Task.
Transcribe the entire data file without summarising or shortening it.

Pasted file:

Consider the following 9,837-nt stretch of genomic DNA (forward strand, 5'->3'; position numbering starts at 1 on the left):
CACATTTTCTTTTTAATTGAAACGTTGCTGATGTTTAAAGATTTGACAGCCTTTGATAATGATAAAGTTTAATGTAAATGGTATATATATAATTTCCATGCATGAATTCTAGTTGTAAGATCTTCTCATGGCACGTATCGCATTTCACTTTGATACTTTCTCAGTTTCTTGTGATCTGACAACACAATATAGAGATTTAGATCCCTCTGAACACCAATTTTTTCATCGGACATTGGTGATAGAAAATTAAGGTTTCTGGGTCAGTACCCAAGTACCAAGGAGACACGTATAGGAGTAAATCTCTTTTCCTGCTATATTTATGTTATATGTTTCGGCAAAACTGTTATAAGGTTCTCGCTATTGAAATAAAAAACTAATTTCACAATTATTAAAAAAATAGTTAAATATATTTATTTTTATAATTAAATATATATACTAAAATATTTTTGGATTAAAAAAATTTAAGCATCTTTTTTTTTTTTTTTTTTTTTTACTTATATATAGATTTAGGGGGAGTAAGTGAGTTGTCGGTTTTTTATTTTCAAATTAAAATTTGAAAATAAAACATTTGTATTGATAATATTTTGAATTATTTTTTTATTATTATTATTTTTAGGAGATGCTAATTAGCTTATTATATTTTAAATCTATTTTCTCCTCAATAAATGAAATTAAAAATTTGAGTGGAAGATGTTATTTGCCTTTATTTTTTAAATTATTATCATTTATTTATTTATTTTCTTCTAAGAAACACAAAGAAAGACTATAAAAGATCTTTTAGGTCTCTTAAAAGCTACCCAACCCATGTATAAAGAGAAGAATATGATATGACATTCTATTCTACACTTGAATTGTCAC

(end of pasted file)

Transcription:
Consider the following 9,837-nt stretch of genomic DNA (forward strand, 5'->3'; position numbering starts at 1 on the left):
CACATTTTCTTTTTAATTGAAACGTTGCTGATGTTTAAAGATTTGACAGCCTTTGATAATGATAAAGTTTAATGTAAATGGTATATATATAATTTCCATGCATGAATTCTAGTTGTAAGATCTTCTCATGGCACGTATCGCATTTCACTTTGATACTTTCTCAGTTTCTTGTGATCTGACAACACAATATAGAGATTTAGATCCCTCTGAACACCAATTTTTTCATCGGACATTGGTGATAGAAAATTAAGGTTTCTGGGTCAGTACCCAAGTACCAAGGAGACACGTATAGGAGTAAATCTCTTTTCCTGCTATATTTATGTTATATGTTTCGGCAAAACTGTTATAAGGTTCTCGCTATTGAAATAAAAAACTAATTTCACAATTATTAAAAAAATAGTTAAATATATTTATTTTTATAATTAAATATATATACTAAAATATTTTTGGATTAAAAAAATTTAAGCATCTTTTTTTTTTTTTTTTTTTTTTACTTATATATAGATTTAGGGGGAGTAAGTGAGTTGTCGGTTTTTTATTTTCAAATTAAAATTTGAAAATAAAACATTTGTATTGATAATATTTTGAATTATTTTTTTATTATTATTATTTTTAGGAGATGCTAATTAGCTTATTATATTTTAAATCTATTTTCTCCTCAATAAATGAAATTAAAAATTTGAGTGGAAGATGTTATTTGCCTTTATTTTTTAAATTATTATCATTTATTTATTTATTTTCTTCTAAGAAACACAAAGAAAGACTATAAAAGATCTTTTAGGTCTCTTAAAAGCTACCCAACCCATGTATAAAGAGAAGAATATGATATGACATTCTATTCTACACTTGAATTGTCAC